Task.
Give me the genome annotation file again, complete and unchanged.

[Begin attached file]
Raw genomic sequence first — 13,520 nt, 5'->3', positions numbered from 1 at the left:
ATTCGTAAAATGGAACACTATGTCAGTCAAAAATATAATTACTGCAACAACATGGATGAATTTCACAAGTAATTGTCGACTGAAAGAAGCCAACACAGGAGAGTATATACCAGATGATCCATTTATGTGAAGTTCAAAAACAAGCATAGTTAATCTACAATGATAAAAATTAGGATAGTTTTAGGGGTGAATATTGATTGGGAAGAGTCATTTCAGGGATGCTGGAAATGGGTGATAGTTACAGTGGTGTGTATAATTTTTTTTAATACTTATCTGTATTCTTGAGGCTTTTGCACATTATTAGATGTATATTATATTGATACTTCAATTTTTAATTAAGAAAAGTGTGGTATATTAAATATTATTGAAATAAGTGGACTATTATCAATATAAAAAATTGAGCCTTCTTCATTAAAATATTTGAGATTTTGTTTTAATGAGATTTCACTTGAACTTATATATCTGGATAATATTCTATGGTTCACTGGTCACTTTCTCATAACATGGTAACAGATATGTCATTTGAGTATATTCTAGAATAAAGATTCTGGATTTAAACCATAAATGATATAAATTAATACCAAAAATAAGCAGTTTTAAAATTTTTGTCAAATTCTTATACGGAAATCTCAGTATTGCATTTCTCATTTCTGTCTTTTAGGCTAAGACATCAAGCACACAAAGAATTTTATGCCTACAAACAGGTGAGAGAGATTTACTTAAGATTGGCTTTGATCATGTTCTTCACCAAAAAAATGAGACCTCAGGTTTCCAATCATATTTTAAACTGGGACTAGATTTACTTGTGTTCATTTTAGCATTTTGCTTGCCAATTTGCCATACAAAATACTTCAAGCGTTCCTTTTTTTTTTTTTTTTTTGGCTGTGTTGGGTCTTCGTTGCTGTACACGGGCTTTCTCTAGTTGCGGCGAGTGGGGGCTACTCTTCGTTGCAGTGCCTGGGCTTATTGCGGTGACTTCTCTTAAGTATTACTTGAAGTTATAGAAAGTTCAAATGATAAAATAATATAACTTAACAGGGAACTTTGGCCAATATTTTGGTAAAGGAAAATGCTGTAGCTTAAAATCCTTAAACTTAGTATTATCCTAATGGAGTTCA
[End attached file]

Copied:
Raw genomic sequence first — 13,520 nt, 5'->3', positions numbered from 1 at the left:
ATTCGTAAAATGGAACACTATGTCAGTCAAAAATATAATTACTGCAACAACATGGATGAATTTCACAAGTAATTGTCGACTGAAAGAAGCCAACACAGGAGAGTATATACCAGATGATCCATTTATGTGAAGTTCAAAAACAAGCATAGTTAATCTACAATGATAAAAATTAGGATAGTTTTAGGGGTGAATATTGATTGGGAAGAGTCATTTCAGGGATGCTGGAAATGGGTGATAGTTACAGTGGTGTGTATAATTTTTTTTAATACTTATCTGTATTCTTGAGGCTTTTGCACATTATTAGATGTATATTATATTGATACTTCAATTTTTAATTAAGAAAAGTGTGGTATATTAAATATTATTGAAATAAGTGGACTATTATCAATATAAAAAATTGAGCCTTCTTCATTAAAATATTTGAGATTTTGTTTTAATGAGATTTCACTTGAACTTATATATCTGGATAATATTCTATGGTTCACTGGTCACTTTCTCATAACATGGTAACAGATATGTCATTTGAGTATATTCTAGAATAAAGATTCTGGATTTAAACCATAAATGATATAAATTAATACCAAAAATAAGCAGTTTTAAAATTTTTGTCAAATTCTTATACGGAAATCTCAGTATTGCATTTCTCATTTCTGTCTTTTAGGCTAAGACATCAAGCACACAAAGAATTTTATGCCTACAAACAGGTGAGAGAGATTTACTTAAGATTGGCTTTGATCATGTTCTTCACCAAAAAAATGAGACCTCAGGTTTCCAATCATATTTTAAACTGGGACTAGATTTACTTGTGTTCATTTTAGCATTTTGCTTGCCAATTTGCCATACAAAATACTTCAAGCGTTCCTTTTTTTTTTTTTTTTTTGGCTGTGTTGGGTCTTCGTTGCTGTACACGGGCTTTCTCTAGTTGCGGCGAGTGGGGGCTACTCTTCGTTGCAGTGCCTGGGCTTATTGCGGTGACTTCTCTTAAGTATTACTTGAAGTTATAGAAAGTTCAAATGATAAAATAATATAACTTAACAGGGAACTTTGGCCAATATTTTGGTAAAGGAAAATGCTGTAGCTTAAAATCCTTAAACTTAGTATTATCCTAATGGAGTTCA